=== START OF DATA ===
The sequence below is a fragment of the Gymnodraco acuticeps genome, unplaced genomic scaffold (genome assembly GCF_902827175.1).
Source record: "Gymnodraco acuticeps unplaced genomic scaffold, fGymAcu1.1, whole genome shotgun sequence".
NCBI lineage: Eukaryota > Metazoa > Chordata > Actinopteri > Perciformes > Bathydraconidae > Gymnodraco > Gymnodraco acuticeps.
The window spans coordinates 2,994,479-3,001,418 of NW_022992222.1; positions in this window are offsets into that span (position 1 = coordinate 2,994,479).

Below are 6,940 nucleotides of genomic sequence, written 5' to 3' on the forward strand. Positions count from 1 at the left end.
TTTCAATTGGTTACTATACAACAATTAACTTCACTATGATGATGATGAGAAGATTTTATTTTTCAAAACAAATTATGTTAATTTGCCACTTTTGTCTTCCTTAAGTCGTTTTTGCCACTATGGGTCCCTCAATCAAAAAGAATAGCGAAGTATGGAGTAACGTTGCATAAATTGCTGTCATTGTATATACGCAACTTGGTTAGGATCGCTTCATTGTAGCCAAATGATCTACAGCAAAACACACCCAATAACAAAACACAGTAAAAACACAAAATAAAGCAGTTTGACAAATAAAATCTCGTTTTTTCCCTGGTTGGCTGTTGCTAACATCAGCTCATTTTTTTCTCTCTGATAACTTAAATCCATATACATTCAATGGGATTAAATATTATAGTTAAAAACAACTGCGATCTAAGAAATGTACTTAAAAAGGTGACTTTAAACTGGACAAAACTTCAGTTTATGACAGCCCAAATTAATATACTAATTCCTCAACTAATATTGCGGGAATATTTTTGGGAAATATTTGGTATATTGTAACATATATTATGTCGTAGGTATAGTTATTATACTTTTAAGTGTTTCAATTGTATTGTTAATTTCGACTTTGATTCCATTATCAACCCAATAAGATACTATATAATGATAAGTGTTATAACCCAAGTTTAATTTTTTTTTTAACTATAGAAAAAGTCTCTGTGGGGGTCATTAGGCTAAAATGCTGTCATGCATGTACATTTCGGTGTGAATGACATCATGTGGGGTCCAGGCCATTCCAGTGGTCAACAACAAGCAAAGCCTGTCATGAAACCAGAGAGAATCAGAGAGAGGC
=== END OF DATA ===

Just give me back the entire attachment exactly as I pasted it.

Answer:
The sequence below is a fragment of the Gymnodraco acuticeps genome, unplaced genomic scaffold (genome assembly GCF_902827175.1).
Source record: "Gymnodraco acuticeps unplaced genomic scaffold, fGymAcu1.1, whole genome shotgun sequence".
NCBI lineage: Eukaryota > Metazoa > Chordata > Actinopteri > Perciformes > Bathydraconidae > Gymnodraco > Gymnodraco acuticeps.
The window spans coordinates 2,994,479-3,001,418 of NW_022992222.1; positions in this window are offsets into that span (position 1 = coordinate 2,994,479).

Below are 6,940 nucleotides of genomic sequence, written 5' to 3' on the forward strand. Positions count from 1 at the left end.
TTTCAATTGGTTACTATACAACAATTAACTTCACTATGATGATGATGAGAAGATTTTATTTTTCAAAACAAATTATGTTAATTTGCCACTTTTGTCTTCCTTAAGTCGTTTTTGCCACTATGGGTCCCTCAATCAAAAAGAATAGCGAAGTATGGAGTAACGTTGCATAAATTGCTGTCATTGTATATACGCAACTTGGTTAGGATCGCTTCATTGTAGCCAAATGATCTACAGCAAAACACACCCAATAACAAAACACAGTAAAAACACAAAATAAAGCAGTTTGACAAATAAAATCTCGTTTTTTCCCTGGTTGGCTGTTGCTAACATCAGCTCATTTTTTTCTCTCTGATAACTTAAATCCATATACATTCAATGGGATTAAATATTATAGTTAAAAACAACTGCGATCTAAGAAATGTACTTAAAAAGGTGACTTTAAACTGGACAAAACTTCAGTTTATGACAGCCCAAATTAATATACTAATTCCTCAACTAATATTGCGGGAATATTTTTGGGAAATATTTGGTATATTGTAACATATATTATGTCGTAGGTATAGTTATTATACTTTTAAGTGTTTCAATTGTATTGTTAATTTCGACTTTGATTCCATTATCAACCCAATAAGATACTATATAATGATAAGTGTTATAACCCAAGTTTAATTTTTTTTTTAACTATAGAAAAAGTCTCTGTGGGGGTCATTAGGCTAAAATGCTGTCATGCATGTACATTTCGGTGTGAATGACATCATGTGGGGTCCAGGCCATTCCAGTGGTCAACAACAAGCAAAGCCTGTCATGAAACCAGAGAGAATCAGAGAGAGGC